How to Eat with Chopsticks: 7 Steps (with Pictures)

Table of contents:

How to Eat with Chopsticks: 7 Steps (with Pictures)
How to Eat with Chopsticks: 7 Steps (with Pictures)

Do you love Asian dishes but want to get the full experience by eating right - with chopsticks? Some swear it tastes better, and you want to take the test, but without embarrassment. Others seem to handle chopsticks so easily; however, when you use them, you end up asking for a fork. Here's how to say goodbye to your fork once and for all and put these chopsticks into action!


Method 1 of 2: Handling

Eat with Chopsticks Step 1

Step 1. Take your first chopstick with your middle finger and thumb

That will be his anchor - he cannot move. Tense your hand for a firm grip. Allow the wide end of the chopstick to rest in the crook of your hand, where the thumb and index finger connect. Rest the narrow end between the base of the thumb and the side of the index finger. It must remain virtually immobile. It's something like holding a pen, only a little lower.

Some may prefer to hold the chopstick with the side of their ring finger, with the tip of their index finger holding it in place

Step 2. Take the second chopstick with your index finger and thumb

This will be the hashi that will move. Place your thumb on the side of the second chopstick so that it rests on the first. Adjust your grip until you reach a comfortable position. The narrow ends of the chopsticks are connected to prevent them from crossing or not being able to “snap” the food.

To bring them together, you can tap them on the table. Chopsticks in unequal positions will be very difficult to handle

Step 3. Practice opening and closing chopsticks

Its wide ends should not make a “” as this would make it difficult to grip. Does the top only move? Excellent!

If that helps, slide your hand up and down, but always in the same position, experimenting with different levels of grip. Some find it easy to handle near the base while others prefer to make a grip closer to the tip

Step 4. Start by getting food

Working at a 45° angle may be ideal at this first moment. Continue baking until you can lift food steadily. If there is any imbalance, download the food and try again.

Once you get good with a type of food, look for objects of different sizes and textures. When you start to feel really confident, practice with noodles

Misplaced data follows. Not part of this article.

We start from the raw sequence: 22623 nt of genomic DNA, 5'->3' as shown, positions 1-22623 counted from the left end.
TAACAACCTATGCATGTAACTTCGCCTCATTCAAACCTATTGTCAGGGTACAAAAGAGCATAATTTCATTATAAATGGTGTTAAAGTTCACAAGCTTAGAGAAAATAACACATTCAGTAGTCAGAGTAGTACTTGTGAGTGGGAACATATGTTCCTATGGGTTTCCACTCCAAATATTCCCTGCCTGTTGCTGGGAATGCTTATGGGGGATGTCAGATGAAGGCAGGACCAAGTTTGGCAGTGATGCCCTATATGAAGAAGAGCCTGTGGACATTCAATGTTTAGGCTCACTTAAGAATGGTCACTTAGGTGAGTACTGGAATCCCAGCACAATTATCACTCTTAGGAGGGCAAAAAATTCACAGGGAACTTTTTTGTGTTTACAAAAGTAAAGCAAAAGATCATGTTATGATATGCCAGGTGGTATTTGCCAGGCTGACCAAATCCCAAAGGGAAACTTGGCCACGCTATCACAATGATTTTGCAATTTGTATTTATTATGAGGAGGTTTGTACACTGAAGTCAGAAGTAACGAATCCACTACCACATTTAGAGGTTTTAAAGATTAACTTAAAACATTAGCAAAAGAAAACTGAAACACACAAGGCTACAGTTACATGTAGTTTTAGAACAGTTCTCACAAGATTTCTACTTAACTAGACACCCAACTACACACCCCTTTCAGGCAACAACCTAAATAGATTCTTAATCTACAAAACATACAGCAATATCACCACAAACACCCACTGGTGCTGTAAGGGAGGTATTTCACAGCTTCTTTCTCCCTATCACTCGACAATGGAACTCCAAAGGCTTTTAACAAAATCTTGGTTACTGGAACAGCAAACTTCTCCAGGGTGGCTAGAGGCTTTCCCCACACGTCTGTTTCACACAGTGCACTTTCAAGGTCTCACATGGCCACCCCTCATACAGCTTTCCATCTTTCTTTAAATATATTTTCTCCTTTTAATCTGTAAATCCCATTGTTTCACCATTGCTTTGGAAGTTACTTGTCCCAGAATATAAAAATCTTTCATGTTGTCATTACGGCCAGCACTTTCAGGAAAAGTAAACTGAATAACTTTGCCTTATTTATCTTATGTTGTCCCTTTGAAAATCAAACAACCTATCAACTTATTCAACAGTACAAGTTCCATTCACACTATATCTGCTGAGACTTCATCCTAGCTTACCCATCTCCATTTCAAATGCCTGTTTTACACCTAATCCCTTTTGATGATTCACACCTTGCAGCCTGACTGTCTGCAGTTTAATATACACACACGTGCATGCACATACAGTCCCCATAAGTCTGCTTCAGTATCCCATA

Method 2 of 2: Label with chopsticks

Step 1. Know the rules for sharing food

Typically, when it comes to Asian dishes (regardless of whether they were prepared at home or in a restaurant), you'll get your portion from a large plate of food. It is not appropriate to dip chopsticks put in the mouth in the communal meal! You have two options:

  • Use a public pair of chopsticks that will never touch your own (or someone else's) rice/food bowl.
  • Pick up the food with the other end of the chopsticks. This is the wide part that will not come into contact with your mouth!

Step 2. Know what to do with them while not eating

The rules of chopsticks don't end once you take the food to your mouth, unfortunately. Each society has different rules, but in general:

  • Do not leave chopsticks pointing up on the food plate. This is seen as ill omen and resembles incense at funerals.
  • Do not pierce food with chopsticks. If all else fails, this might seem like a good alternative, but it's seen as inelegant.
  • Don't switch food from chopstick to chopstick. This is also funeral protocol and seen as lack of etiquette.
  • Do not cross chopsticks. When finished eating, place them on the left side of the empty plate.
  • Do not aim at people with chopsticks. The simple act of pointing is inelegant in Asian cultures. The same goes for chopsticks.

    This article would be very long if it covered all the rules. These are the basics

Step 3. When eating rice, be able to dig it

If the rice bowl is placed in front of you and your only feeding apparatus is two pieces of bamboo, you can feel like someone without oars on a boat. However, it is perfectly acceptable (and normal, realistically speaking) to hold the bowl of rice close to your mouth and eat the food that way. You won't look silly - but yes, you will look cultured!

  • You might feel like the Beast during dinner with Beauty; however, stay calm, this is how you eat rice. Don't toss the rice into your mouth like a caveman - lift the bowl close to your mouth to prevent the rice from falling to the ground.